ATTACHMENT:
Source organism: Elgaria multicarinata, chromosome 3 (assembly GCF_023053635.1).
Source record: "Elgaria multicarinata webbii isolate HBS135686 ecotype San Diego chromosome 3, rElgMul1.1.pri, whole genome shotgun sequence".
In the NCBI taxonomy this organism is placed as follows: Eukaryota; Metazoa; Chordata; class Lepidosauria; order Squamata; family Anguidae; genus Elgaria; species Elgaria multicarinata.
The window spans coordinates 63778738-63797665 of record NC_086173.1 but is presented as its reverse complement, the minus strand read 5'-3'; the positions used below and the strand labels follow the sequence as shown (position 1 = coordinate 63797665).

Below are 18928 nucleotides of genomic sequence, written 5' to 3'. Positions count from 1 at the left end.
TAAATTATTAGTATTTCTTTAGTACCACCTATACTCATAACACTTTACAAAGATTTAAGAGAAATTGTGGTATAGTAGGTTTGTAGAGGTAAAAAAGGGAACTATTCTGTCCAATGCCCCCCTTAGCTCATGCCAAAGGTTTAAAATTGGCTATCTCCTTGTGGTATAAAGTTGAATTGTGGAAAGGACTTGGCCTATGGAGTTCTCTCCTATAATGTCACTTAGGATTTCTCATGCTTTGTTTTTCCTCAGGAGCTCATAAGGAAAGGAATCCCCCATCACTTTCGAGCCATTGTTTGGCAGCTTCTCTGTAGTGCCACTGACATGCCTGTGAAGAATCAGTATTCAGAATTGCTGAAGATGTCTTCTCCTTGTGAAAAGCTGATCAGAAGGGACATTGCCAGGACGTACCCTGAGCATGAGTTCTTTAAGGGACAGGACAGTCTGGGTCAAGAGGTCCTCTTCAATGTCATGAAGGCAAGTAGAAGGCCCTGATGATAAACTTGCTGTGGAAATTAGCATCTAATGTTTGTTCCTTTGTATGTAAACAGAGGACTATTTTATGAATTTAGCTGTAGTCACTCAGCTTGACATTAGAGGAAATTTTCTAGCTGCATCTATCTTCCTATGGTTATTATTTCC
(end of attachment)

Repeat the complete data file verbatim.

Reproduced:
Source organism: Elgaria multicarinata, chromosome 3 (assembly GCF_023053635.1).
Source record: "Elgaria multicarinata webbii isolate HBS135686 ecotype San Diego chromosome 3, rElgMul1.1.pri, whole genome shotgun sequence".
In the NCBI taxonomy this organism is placed as follows: Eukaryota; Metazoa; Chordata; class Lepidosauria; order Squamata; family Anguidae; genus Elgaria; species Elgaria multicarinata.
The window spans coordinates 63778738-63797665 of record NC_086173.1 but is presented as its reverse complement, the minus strand read 5'-3'; the positions used below and the strand labels follow the sequence as shown (position 1 = coordinate 63797665).

Below are 18928 nucleotides of genomic sequence, written 5' to 3'. Positions count from 1 at the left end.
TAAATTATTAGTATTTCTTTAGTACCACCTATACTCATAACACTTTACAAAGATTTAAGAGAAATTGTGGTATAGTAGGTTTGTAGAGGTAAAAAAGGGAACTATTCTGTCCAATGCCCCCCTTAGCTCATGCCAAAGGTTTAAAATTGGCTATCTCCTTGTGGTATAAAGTTGAATTGTGGAAAGGACTTGGCCTATGGAGTTCTCTCCTATAATGTCACTTAGGATTTCTCATGCTTTGTTTTTCCTCAGGAGCTCATAAGGAAAGGAATCCCCCATCACTTTCGAGCCATTGTTTGGCAGCTTCTCTGTAGTGCCACTGACATGCCTGTGAAGAATCAGTATTCAGAATTGCTGAAGATGTCTTCTCCTTGTGAAAAGCTGATCAGAAGGGACATTGCCAGGACGTACCCTGAGCATGAGTTCTTTAAGGGACAGGACAGTCTGGGTCAAGAGGTCCTCTTCAATGTCATGAAGGCAAGTAGAAGGCCCTGATGATAAACTTGCTGTGGAAATTAGCATCTAATGTTTGTTCCTTTGTATGTAAACAGAGGACTATTTTATGAATTTAGCTGTAGTCACTCAGCTTGACATTAGAGGAAATTTTCTAGCTGCATCTATCTTCCTATGGTTATTATTTCC